New evidence summary: Cannabis-based products to treat childhood epilepsy

Our latest evidence summary looks at research evaluating the effectiveness of Cannabidiol (CBD) for helping to control epileptic seizures in children.

Key findings:

  • Cannabidiol (CBD) and Tetrahydrocannabinol (THC) are two drugs derived from the cannabis plant which have been shown in experiments to have anti-epileptic properties.
  • There is evidence that THC can have harmful effects on the developing brain, research has therefore concentrated on the use of CBD as a treatment for epilepsy in children.
  • In July 2018 UK law was changed to allow medical practitioners to prescribe cannabis-based products to patients with exceptional clinical need. However, there is currently no agreement in the UK as to how ‘medicinal cannabis’ is defined.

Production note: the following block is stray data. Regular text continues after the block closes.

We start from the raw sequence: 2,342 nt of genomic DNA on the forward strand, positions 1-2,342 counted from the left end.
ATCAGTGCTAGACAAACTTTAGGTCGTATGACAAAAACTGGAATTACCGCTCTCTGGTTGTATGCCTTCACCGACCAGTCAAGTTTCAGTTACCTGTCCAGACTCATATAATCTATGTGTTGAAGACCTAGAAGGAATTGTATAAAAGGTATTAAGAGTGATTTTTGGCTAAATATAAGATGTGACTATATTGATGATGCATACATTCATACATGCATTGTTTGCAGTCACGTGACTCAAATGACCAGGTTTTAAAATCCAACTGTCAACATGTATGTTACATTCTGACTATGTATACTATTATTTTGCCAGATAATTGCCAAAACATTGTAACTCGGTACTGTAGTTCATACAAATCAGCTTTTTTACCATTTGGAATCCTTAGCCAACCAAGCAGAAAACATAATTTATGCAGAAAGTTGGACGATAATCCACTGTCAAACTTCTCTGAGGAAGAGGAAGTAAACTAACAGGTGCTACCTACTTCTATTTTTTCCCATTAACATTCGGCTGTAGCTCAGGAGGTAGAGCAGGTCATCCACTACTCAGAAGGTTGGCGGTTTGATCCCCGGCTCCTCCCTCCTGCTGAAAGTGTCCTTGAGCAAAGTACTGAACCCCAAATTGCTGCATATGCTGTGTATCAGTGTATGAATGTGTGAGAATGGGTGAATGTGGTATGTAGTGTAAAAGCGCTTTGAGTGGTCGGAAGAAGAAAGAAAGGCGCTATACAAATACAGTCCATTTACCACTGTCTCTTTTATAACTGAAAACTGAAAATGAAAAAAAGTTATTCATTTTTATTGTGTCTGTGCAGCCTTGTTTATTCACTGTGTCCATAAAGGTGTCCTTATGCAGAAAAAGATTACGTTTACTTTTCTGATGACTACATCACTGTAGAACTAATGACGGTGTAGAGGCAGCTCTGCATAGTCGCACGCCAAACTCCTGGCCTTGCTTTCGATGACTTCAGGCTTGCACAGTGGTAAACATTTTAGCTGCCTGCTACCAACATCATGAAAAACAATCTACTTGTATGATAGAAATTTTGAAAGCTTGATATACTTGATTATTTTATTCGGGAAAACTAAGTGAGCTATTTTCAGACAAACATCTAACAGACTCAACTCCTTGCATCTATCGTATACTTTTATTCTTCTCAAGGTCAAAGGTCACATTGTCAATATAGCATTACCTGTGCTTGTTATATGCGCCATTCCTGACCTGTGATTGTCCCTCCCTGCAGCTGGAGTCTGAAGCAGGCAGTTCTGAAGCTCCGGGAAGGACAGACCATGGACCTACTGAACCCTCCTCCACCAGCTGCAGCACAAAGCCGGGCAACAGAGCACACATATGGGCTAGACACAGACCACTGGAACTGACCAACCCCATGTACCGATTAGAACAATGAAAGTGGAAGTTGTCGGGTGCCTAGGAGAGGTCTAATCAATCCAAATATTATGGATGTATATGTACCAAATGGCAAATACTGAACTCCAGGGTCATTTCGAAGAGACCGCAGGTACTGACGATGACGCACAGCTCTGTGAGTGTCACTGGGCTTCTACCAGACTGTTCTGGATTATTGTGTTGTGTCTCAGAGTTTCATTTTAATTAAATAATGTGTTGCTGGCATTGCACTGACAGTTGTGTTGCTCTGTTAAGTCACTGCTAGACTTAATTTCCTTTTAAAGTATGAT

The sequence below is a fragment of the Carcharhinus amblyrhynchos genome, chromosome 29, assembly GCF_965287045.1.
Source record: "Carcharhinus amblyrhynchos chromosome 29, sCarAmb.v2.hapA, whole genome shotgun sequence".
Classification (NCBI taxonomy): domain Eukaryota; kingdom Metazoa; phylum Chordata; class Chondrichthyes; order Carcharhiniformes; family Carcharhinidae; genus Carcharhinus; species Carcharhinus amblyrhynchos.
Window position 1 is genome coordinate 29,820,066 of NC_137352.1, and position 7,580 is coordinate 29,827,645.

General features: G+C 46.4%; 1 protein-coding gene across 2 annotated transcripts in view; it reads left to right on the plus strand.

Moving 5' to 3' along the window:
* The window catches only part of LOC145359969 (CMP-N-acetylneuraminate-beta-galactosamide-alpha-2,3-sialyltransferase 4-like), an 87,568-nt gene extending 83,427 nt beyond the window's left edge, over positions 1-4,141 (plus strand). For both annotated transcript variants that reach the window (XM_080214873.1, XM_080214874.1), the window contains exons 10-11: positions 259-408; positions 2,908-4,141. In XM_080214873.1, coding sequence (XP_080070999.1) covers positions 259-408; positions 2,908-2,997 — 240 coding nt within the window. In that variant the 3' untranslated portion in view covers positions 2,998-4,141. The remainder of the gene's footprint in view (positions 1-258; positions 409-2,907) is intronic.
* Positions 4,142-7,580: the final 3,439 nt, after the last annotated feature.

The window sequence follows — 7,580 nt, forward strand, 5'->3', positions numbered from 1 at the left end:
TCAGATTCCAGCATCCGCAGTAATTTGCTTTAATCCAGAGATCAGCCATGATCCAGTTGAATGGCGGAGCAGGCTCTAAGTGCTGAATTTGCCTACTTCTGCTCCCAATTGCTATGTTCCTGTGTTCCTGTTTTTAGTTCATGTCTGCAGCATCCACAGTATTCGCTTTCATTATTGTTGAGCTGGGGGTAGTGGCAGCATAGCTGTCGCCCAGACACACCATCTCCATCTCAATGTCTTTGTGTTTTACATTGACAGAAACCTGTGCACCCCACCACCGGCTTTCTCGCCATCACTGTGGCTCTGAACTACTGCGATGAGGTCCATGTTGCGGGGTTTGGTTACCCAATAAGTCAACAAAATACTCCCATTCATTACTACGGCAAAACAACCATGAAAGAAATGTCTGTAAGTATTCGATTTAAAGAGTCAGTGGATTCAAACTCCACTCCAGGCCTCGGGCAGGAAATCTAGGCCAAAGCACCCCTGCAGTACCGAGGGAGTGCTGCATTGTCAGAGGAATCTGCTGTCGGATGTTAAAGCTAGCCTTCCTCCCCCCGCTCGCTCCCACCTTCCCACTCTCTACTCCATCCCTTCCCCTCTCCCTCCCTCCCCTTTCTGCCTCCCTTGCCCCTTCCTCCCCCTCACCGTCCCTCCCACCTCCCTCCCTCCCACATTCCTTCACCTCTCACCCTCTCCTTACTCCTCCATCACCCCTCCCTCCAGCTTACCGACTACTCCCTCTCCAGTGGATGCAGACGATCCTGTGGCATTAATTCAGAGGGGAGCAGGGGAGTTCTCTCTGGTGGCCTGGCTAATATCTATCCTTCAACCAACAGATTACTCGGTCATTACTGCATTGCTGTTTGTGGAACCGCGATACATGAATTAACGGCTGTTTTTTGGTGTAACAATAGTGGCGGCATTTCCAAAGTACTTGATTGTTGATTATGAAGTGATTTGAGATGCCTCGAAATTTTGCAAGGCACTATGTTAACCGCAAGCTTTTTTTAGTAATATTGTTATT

• Research evidence suggests some children with rare forms of childhood epilepsy (Lennox-Gastaut Syndrome and Dravet Syndrome) or epilepsy which does not respond to standard medication, may benefit from the use of cannabis-based products.
  • Grown cannabis or 'artisanal' cannabis cannot be safely used in place of prescribed cannabis-based products.
  • Any use of cannabis-based products should be under expert medical supervision.

 

You can read the full evidence summary here: Cannabis-based products to treat childhood epilepsy

Parent carers from our Family Faculty and academic experts in the field contributed to this summary. 

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